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Sunday, October 08, 2023

Kaʻū News Briefs Sunday, Oct. 8, 2023

Punalu‘u, with its popularity, was selected by Hawai‘i Tourism Authority for a grant for a stewardship training program,
which is open for applicants through Oct. 18. Photo by Julia Neal

MANAGEMENT OF PUNALU‘U: APPLICATIONS WILL CLOSE FOR KAʻŪ HOA PILI ‘AINA STEWARDSHIP TRAINING PROGRAM on Oct. 18. Ten positions are available. Ka ‘Ohana O Honu‘apo received funding from Hawai‘i Tourism Authority and is partnering with Hawai‘i Wildlife Fund. The HTA contribution is part of its destination management and community effort, after recently naming Punalu‘u Black Sand Beach as one of the places on the island that needs additional stewards to care for the resources and interact with and help educate visitors to the coast.
    The announcement for Kaʻū Hoa Pili‘aina Stewardship Training Program says, "Are you 18 years old, live in Kaʻū and enjoy all things mālama ‘āina, or just want to learn more about how to best steward your moku? Then this is the experience for you!"
    The program is four months long and training is part-time. Applicants must be able to attend work days and volunteer days and willing to learn new things, as well as possess a positive attitude and love the ‘āina. Steward trainees will engage with community groups doing work in Kaʻū, learn mo‘olelo and cultural protocols, complete CPR and First Aid training, receive training from professionals with a wide array of expertise - from honu to hoku - and earn a monthly stipend. 
    No previous stewardship experience is necessary. To apply, send email to kaohanaohonuapo@gmail.com with name, "where you call home, and a brief introduction to who you are and why you are interested," says the announcement.
      Trainees will attend class-scheduled events one to two days a week, and additional stewardship-related and learning opportunities. They will learn and possibly lead protocols, communicate with coordinator and Ka ‘Ohana O Honu‘apo board members on a weekly bases, engage with visitors/tourists and effectively communicate pono behaviors and safety protocols, act as model citizens, and plan and participate in and end of program ho‘ike. They "must have a positive attitude and be an active participant in your own learning."
     Participants must have reliable transportation and be able to walk at least a mile on uneven ground on lava flows and beaches, in forest and loko i‘a. They must be willing to learn new things and embrace Hawaiian culture and protocols. They must possess a backpack for day hikes and a water bottle that holds at least 32 ounces.

Punalu‘u is a nesting place for the critically endangered hawksbill turtle and also a place attracting people to look at the green sea turtles. A grant has been given for stewardship trainees to learn to teach the public about the value of Punalu‘u's natural resources.
Photo by Julia Neal

ON THE ROAD AND SHORT-HANDED, KAʻŪ Trojan football had a tough afternoon Saturday at Hawai‘i Preparatory Academy in Waimea. Kaʻū lost 0-38. After Trojans won two solid home games with record-breaking scores, there were too many key team members unable to play in the game against HPA. Trojans were up against a solid HPA Ka Makani team, which now sits in second place in BIIF2 with a 6-2 record.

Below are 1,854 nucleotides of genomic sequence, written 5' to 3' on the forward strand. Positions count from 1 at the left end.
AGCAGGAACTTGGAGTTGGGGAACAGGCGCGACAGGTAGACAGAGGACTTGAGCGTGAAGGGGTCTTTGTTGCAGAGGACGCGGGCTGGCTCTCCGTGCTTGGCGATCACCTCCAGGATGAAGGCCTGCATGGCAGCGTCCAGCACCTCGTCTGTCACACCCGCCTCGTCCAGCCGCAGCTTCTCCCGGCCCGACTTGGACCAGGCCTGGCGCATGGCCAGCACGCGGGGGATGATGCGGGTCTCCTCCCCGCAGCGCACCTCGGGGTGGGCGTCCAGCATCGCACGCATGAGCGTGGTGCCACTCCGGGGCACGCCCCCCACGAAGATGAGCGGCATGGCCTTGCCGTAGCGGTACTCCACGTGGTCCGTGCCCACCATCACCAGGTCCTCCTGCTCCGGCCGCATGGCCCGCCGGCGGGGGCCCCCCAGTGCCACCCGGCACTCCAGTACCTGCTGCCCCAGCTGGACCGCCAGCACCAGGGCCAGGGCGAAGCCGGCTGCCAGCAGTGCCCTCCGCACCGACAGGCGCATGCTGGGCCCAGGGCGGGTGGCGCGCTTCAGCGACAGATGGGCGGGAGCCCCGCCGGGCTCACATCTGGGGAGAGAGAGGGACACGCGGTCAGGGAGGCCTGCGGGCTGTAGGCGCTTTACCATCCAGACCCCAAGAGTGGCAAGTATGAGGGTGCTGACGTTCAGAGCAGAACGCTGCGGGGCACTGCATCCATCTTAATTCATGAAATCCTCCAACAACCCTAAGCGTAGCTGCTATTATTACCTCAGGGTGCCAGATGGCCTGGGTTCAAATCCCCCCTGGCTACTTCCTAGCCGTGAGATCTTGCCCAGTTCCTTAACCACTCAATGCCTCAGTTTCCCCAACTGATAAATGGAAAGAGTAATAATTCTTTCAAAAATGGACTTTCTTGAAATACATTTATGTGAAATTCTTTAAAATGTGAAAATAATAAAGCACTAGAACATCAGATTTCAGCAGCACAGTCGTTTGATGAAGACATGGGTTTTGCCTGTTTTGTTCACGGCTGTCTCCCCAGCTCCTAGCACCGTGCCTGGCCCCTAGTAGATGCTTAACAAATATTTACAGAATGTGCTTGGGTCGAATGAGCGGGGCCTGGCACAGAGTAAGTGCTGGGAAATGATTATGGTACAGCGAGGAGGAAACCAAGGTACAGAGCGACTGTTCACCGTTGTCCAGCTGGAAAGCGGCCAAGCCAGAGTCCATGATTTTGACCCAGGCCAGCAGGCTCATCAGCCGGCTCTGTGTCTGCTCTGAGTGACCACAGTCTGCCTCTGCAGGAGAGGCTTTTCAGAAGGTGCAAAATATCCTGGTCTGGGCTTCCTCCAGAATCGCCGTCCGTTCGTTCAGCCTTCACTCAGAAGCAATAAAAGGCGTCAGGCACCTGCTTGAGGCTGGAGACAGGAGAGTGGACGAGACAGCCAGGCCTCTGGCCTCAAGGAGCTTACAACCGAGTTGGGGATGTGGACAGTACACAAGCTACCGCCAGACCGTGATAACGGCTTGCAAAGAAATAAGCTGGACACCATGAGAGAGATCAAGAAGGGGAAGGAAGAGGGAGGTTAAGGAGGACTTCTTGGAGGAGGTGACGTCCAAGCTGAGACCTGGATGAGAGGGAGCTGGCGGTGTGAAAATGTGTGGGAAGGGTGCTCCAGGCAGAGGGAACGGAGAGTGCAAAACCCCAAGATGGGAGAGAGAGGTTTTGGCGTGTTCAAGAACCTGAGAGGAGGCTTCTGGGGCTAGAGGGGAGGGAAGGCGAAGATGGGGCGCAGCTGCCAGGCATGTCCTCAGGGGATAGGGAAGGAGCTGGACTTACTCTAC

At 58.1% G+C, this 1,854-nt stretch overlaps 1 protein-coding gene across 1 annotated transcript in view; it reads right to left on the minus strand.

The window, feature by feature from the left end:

Adahdiya Ellis-Reyes hauls in a pass with two Hawai'i 
Preparatory Academy defenders on him. Photo by Mark Peters

     At Waimea, the Trojans did experience growth with many team members getting more playing time in new positions. 
    This Saturday, Trojans will go up against the first place Kamehameha School at Pāhala ballfield at 1 p.m. It will be Senior Day and the last home game of the season.
    During the game against HPA, Trojan offense was led by Adahdiyah Ellis-Reyes who battled through swirling wind for seven completions on 14 attempts for 79 yards. He also ran the ball for 72 tough yards.
    TJ Kuahia-Faafia hauled in three catches for 34 yards.
    Jaestin Kurasuda caught three for 31 yards. Joe Buyuan made a nice catch for 14 yards and a first down.
    Trojan defense was led by Joe Buyuan with 13 tackles; La‘a Kajiwara-Ke with eight, and Stephen Adler and Adahdiya Ellis-Reyes both recording six tackles. Sophomore Isaiah "Hona" Minila-Louis played a solid game while getting a sack, causing a fumble, and recovering a fumble. 

Bonnie Sol Hahn sharing her perspective and
 painting from Kīlauea overlook. Photo from VAC
POINTS OF VIEW, A PLEIN AIR GROUP EXHIBITION has opened at Volcano Art Center Gallery and will be on display through Nov. 12. Hours are daily from 9 a.m. to 5 p.m.    Featuring the works of Bonnie Sol Hahn, Bob Weiss, Kira Kamamalu, Jack Kinkelaar and Amy Markham, the exhibit presents the unique perspective and approach to landscape by each participating artist. Painting outdoors, surrounded by the beauty of Hawaiʻi Volcanoes National Park, the artists work to capture the impression or essence of a place or scene. "In a sense capturing the mana of the wahi pana (special place)" as expressed by Bonnie Sol Hahn. The artists' renditions illustrate varied inspirations, perspectives, textures and moods representing the same place in different ways.
    For those who can not attend the exhibition in person it may also be viewed online at www.volcanoartcenter.org Volcano Art Center is a 501(c)3 nonprofit organization whose mission is to promote, develop and perpetuate the artistic, cultural and environmental heritage of Hawaiʻi's people through the arts and education. Please visit www.volcanoartcenter.org for more information or call (808) 967-8222.

Artists presenting Points of View, the new show at Volcano Art Center Gallery.  (Left to right) Jack Kinkelaar,
Amy Markham, Bob Weiss, Kira Kamamalu and Bonnie Sol Hahn. Photo from VAC